Laboratory: Eric Skaar
White blood cells are the soldiers of the body, defending against harmful pathogens, such as Staphylococcus aureus. The soldiers who have camouflage on are the more specialized and effective cells because they have low levels of calprotectin (a type of protein), meaning they are better equipped with stronger nets to fight against the pathogen.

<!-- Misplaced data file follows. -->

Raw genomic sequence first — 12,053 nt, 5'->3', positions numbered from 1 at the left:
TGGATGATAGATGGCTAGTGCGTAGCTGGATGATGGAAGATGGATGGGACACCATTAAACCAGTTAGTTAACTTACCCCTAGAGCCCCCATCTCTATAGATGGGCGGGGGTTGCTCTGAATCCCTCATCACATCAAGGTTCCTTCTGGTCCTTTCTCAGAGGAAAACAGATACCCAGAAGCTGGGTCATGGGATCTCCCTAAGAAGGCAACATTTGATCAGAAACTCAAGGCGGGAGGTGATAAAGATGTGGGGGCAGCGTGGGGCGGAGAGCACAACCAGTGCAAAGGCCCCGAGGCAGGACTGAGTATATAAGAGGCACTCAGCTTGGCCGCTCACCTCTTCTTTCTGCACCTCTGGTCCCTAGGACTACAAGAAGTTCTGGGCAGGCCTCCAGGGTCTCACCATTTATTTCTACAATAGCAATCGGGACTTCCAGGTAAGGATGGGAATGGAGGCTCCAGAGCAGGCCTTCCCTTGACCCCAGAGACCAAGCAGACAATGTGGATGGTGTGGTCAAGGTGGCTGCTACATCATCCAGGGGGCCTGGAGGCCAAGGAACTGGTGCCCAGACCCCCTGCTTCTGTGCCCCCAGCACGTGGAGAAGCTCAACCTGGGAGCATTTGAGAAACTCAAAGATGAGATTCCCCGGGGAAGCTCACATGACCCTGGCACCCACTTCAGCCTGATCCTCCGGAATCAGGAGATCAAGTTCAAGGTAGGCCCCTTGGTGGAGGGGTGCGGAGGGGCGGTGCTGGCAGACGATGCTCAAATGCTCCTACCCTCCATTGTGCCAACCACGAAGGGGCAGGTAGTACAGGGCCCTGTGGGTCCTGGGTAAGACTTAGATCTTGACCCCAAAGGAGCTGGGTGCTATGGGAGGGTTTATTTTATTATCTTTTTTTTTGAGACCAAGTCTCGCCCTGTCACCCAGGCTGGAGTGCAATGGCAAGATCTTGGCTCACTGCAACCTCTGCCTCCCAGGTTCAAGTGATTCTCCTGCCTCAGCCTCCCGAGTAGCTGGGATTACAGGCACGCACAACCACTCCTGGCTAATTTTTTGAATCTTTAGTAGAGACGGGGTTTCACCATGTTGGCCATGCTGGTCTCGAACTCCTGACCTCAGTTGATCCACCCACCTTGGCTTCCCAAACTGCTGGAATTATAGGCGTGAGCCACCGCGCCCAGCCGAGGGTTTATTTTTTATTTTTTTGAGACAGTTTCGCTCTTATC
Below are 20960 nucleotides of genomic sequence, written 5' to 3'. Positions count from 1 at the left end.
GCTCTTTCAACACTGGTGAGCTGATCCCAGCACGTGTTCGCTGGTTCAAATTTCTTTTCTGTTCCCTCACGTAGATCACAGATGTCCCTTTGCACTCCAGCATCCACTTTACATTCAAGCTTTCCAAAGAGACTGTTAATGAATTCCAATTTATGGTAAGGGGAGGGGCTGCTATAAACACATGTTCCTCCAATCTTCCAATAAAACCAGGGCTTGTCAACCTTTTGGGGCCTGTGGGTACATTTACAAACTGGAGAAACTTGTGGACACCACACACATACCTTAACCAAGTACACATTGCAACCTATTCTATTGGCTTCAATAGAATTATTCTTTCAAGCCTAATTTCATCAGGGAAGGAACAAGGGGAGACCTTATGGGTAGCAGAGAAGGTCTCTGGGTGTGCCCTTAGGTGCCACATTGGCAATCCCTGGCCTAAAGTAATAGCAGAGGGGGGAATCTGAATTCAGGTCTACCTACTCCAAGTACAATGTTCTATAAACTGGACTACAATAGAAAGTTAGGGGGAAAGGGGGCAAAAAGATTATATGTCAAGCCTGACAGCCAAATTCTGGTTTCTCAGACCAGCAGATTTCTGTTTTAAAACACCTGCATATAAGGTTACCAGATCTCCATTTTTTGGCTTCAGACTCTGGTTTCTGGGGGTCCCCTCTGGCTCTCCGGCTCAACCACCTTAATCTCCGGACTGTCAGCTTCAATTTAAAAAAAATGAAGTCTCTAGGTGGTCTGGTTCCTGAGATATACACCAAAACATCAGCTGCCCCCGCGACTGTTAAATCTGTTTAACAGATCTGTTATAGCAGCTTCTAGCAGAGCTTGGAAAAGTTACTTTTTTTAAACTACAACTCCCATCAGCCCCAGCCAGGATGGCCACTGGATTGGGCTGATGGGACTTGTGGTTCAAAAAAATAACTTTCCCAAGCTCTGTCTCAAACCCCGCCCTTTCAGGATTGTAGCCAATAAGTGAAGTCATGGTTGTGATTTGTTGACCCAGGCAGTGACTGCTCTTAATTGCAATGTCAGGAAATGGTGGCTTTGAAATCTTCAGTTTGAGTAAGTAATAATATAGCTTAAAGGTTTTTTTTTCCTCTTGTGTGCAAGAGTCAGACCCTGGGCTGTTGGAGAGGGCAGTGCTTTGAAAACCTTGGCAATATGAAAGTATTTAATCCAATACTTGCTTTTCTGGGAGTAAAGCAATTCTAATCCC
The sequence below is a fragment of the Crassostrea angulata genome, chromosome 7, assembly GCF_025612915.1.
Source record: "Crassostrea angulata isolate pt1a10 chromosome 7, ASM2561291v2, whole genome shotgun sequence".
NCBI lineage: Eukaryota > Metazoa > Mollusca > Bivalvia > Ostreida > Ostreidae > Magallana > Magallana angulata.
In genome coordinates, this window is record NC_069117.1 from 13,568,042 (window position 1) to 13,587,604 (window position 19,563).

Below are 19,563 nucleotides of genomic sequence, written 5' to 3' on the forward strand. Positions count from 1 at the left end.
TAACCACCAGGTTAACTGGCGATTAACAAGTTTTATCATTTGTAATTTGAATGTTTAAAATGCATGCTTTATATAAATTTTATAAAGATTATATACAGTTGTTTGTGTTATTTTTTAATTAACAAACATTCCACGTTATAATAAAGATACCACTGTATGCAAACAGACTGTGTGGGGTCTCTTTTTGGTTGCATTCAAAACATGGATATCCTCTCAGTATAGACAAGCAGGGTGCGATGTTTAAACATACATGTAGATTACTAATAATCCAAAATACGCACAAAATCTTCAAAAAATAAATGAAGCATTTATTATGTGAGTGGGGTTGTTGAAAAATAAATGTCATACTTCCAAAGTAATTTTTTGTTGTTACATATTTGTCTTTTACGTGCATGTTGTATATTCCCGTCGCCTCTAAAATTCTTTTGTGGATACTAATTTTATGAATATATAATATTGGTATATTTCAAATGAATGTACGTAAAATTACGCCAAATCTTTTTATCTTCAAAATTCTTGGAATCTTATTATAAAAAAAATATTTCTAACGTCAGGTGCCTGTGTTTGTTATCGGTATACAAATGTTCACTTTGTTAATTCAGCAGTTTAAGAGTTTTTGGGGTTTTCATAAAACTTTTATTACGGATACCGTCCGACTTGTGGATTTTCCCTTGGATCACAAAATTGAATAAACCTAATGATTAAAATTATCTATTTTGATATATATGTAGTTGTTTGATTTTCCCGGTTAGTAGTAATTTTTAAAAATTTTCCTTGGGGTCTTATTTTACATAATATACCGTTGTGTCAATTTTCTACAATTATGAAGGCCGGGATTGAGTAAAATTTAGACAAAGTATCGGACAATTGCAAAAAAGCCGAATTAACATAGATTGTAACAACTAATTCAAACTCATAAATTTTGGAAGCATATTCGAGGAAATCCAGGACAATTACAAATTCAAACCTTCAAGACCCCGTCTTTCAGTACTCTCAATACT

However, the soldiers without camouflage represent the white blood cells with more calprotectin who are more generalized and likely to use a variety of options to kill bacteria. Because they expend resources into several bacteria-fighting weapons and not just one, they shoot smaller nets less capable of killing the pathogens as effectively as the first group of soldiers. Thus they are less able to protect their region of the body and have more of the staph pathogens to deal with.